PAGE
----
Oberthur revealed today that its Trusted Service Manager platform was being used in the trial and Optus confirmed it was Westpac’s telecommunications partner for the trial. If the trial is successful it will mean that Westpac will be able to offer contactless payments using Near Field Communications technology from any Android phone regardless of its form factor – in the past that has been one of the barriers slowing banks from offering NFC enabled cases which can quickly turn Android smartphones into contactless payment devices.
Oberthur’s Trusted Service Manager platform however does away with the need for an NFC chip as such.
Used for post-personalisation of chip enabled credit and debit cards the platform essentially gathers data from a chip card and relays that to other secure locations. Because the technology in an EMV chip card is functionally very similar to that in a SIM card – even down to the operating system – it is possible to programme the card details into the secure element of the SIM card (with the co-operation of the issuing telecommunications carrier – Optus in this case).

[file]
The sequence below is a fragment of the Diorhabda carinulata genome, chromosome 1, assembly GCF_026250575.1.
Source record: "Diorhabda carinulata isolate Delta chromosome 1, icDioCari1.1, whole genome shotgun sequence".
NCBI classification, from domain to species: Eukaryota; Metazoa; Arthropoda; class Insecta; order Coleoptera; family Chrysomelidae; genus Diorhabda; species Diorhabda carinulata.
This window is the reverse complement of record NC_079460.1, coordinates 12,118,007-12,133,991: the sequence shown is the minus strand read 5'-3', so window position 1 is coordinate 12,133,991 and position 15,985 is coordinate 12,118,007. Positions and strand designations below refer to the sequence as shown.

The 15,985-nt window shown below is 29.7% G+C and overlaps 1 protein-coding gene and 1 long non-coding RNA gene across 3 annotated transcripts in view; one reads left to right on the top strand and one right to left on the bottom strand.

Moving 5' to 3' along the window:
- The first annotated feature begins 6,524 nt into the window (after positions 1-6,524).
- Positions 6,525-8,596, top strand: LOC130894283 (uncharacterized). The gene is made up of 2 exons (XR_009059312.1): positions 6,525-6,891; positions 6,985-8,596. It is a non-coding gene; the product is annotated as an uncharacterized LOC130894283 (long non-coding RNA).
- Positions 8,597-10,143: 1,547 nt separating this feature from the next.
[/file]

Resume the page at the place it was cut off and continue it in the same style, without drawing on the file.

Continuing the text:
In the Westpac pilot a participant's debit MasterCard information is encoded on the SIM card in the phone. The Mobile Payment Application is loaded onto the phone, and when making a payment, the phone connects the NFC antenna which is inside the phone to the SIM card and allows a contactless payment to occur. The Mobile Payment Application does not require any additional hardware to make it work.
In a media release issued by Oberthur, Roswell Wolff, managing director Asia, said that the trial was an important milestone for Westpac and was; “One of the first and most recent times where an Australian financial institution is not utilising bridging technologies such as NFC-enabled phone cases, microSD’s, or stickers to facilitate mobile NFC payments.”
Daryl Babus, head of mobile payments, at Westpac said that the mobile payment application is the bank’s first integrated solution involving a fully functional SIM card inside an NFC enabled smartphone. The bank had previously trialled an NFC sticker to gauge interest.
What about the iPhone? Read on